Nicaragua Table of Contents

Historically, Nicaragua's small industrial sector has consisted primarily of food processing. Except for one cement plant and one petroleum refinery, agro-processing industries (slaughterhouses, meat packing plants, food processing plants, cooking oil plants, and dairy facilities) and the manufacture of animal by-products (candles, soap, and leather) have been the backbone of Nicaragua's urban industry. The 1960s was a period of rapid growth of the industrial sector, as new external tariffs established by the CACM allowed the growth of import-substitution plants in Nicaragua. Formation of new import-substitution plants slowed in the 1970s, however, and the percentage of GDP derived from industry dropped to only 23 percent in 1978.

Political and economic problems caused the industrial sector to shrink in the years after 1978. The civil war caused manufacturing output to decrease by one-quarter in 1979 alone. In the agro-industries, which represented 75 percent of the total industrial putout, idle capacity became a serious problem after the Sandinista victory in 1979. In the early 1980s, food processing plants were operating at only 50 percent capacity; sugar mills, 49 percent capacity; animal feed processing plants, 70 percent capacity; fruit canning plants, 94 percent capacity; and vegetable oil refineries, 42 percent capacity. The Sandinista government maintained a monopoly on beef processing facilities, but here, too, idle capacity rose from 30 percent in the period between 1977 and 1979 to 85 percent by 1981. Idle capacity in this industry averaged 60 percent in subsequent years. This phenomenon resulted mainly from clandestine slaughter houses, an illegal network of beef distributors, and the withholding of food products by producers.

Although the government-controlled distribution system created shortages, a black market thrived for milk, cheese, chicken, and eggs, as well as livestock by-products such as soap and shoes. In the mid-1980s, Black-market prices soared, and essentials became next to impossible to obtain through legitimate channels. As basic grains and other food became scarcer, beef consumption in Nicaragua rose to the highest level in Central America. Unable to buy corn, Nicaraguans ate beef. Immediately before the imposition of the United States trade embargo in 1985, many ranchers instituted the wholesale slaughter of beef and dairy cows that they were unable to shift across the borders to Costa Rica or Honduras.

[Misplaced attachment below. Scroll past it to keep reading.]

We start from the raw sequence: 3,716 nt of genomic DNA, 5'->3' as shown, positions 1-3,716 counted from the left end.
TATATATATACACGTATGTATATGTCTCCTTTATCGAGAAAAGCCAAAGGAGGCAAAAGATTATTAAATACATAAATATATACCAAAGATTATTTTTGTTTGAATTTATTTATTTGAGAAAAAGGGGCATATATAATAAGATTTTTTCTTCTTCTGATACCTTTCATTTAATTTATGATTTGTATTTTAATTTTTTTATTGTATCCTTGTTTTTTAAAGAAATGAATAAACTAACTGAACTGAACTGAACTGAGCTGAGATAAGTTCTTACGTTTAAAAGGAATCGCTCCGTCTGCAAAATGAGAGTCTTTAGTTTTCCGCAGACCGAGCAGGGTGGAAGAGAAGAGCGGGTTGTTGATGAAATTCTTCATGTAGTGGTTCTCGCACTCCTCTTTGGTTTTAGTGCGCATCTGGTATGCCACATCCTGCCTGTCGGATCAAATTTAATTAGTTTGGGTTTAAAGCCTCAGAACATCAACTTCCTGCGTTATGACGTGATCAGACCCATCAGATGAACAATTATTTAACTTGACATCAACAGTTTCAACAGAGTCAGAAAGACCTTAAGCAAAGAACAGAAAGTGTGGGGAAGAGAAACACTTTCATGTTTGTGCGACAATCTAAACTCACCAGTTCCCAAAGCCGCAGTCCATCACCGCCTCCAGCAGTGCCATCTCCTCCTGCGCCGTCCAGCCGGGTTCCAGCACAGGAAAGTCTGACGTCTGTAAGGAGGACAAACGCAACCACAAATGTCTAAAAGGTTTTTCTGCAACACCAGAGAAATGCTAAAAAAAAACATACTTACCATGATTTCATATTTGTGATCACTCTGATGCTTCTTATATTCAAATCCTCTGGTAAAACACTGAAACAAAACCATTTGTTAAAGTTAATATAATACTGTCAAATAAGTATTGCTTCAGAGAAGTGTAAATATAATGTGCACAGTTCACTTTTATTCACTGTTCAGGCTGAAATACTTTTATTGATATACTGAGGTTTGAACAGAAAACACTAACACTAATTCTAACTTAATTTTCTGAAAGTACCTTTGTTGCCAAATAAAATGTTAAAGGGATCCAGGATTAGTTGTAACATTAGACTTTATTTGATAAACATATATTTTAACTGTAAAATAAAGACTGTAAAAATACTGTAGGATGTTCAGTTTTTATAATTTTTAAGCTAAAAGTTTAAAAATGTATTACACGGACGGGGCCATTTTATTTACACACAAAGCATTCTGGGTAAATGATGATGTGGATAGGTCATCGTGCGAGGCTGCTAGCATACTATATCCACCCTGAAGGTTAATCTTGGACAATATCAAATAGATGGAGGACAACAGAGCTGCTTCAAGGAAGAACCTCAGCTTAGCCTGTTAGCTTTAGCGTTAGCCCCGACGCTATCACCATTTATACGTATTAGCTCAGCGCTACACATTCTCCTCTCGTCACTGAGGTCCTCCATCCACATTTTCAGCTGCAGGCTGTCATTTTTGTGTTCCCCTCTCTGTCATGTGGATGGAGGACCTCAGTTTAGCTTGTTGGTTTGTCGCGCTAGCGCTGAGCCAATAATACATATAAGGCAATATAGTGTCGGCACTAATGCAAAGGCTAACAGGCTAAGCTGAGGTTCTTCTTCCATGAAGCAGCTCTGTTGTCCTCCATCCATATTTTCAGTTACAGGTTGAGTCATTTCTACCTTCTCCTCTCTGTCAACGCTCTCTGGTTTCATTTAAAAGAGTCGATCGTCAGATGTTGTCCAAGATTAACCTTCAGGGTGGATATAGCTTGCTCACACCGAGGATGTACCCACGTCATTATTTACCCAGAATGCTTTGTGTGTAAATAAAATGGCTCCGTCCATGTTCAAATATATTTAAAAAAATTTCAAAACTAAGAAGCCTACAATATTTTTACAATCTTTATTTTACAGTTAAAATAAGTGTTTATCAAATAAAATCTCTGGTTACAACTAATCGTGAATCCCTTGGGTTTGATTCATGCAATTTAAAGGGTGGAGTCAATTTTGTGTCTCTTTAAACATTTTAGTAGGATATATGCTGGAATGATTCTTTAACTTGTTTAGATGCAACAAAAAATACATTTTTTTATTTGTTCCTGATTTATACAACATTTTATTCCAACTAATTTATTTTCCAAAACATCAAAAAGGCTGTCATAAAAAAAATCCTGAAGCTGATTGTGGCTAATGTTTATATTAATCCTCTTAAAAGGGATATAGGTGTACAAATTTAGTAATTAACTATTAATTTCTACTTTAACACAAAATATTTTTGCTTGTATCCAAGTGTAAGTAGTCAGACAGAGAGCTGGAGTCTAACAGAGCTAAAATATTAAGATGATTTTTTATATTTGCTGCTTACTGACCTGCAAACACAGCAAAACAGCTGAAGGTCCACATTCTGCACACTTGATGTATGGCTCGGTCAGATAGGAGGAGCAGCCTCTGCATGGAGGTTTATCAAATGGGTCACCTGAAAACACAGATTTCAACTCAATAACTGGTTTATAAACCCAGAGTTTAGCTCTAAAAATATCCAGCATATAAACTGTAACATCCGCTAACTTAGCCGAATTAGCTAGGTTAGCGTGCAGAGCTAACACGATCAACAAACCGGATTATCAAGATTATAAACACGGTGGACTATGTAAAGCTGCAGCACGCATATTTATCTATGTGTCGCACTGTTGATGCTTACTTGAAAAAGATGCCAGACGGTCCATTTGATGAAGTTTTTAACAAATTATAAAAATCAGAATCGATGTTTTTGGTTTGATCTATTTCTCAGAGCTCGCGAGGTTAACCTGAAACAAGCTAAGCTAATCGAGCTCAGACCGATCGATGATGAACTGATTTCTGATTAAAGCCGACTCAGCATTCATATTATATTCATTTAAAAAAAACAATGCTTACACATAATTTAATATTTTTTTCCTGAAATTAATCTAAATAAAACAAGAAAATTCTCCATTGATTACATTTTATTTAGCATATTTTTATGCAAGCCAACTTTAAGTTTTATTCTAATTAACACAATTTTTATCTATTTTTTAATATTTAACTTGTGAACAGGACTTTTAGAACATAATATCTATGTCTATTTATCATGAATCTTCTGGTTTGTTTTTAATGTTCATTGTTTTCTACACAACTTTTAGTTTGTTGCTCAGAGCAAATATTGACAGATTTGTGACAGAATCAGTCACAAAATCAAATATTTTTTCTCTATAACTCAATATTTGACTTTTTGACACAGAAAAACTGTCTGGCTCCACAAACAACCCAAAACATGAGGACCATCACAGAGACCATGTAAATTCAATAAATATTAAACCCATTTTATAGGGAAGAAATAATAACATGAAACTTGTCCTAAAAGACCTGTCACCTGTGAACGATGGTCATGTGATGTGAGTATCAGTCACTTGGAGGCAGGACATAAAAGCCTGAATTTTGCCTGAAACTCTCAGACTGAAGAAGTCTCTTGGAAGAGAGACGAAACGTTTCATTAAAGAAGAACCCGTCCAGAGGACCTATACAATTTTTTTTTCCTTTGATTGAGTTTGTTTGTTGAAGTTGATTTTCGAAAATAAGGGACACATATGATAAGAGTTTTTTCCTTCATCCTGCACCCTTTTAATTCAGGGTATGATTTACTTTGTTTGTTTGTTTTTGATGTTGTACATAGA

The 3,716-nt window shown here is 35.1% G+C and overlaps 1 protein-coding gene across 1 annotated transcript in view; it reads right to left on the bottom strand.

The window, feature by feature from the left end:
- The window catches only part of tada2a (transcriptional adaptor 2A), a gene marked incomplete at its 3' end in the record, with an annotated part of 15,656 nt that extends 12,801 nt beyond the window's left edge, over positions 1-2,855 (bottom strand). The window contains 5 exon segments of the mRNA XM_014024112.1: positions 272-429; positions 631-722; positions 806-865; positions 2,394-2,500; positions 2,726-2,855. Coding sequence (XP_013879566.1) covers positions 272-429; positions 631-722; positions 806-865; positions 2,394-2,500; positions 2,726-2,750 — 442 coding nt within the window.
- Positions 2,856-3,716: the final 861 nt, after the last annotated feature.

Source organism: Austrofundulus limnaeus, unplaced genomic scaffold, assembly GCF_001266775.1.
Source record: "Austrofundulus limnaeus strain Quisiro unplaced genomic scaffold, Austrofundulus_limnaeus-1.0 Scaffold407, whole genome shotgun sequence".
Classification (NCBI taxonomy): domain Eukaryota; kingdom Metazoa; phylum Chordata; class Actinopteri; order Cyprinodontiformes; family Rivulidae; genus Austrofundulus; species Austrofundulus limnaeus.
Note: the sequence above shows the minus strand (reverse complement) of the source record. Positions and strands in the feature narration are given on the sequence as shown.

The industrial sector, which had grown only sporadically in the early 1980s, declined in the mid- to late 1980s as the Contra war escalated and United States markets dried up. Industrial production dropped an average of 5 percent each year from 1984 to 1989. By 1989 the industrial sector contributed only 19 percent to the nation's GDP and construction accounted for only 4 percent.

By President Chamorro's inauguration in 1990, only about 10 percent of the pre-Sandinista era work force was still employed in the skeletal industrial sector. A few larger-scale industries, including a cement production plant, a chemical plant, a metals processing plant, and a petroleum refinery, were geared toward domestic consumption. Even these suffered badly from shortages of essential imports and the lack of skilled labor, however.


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Source: U.S. Library of Congress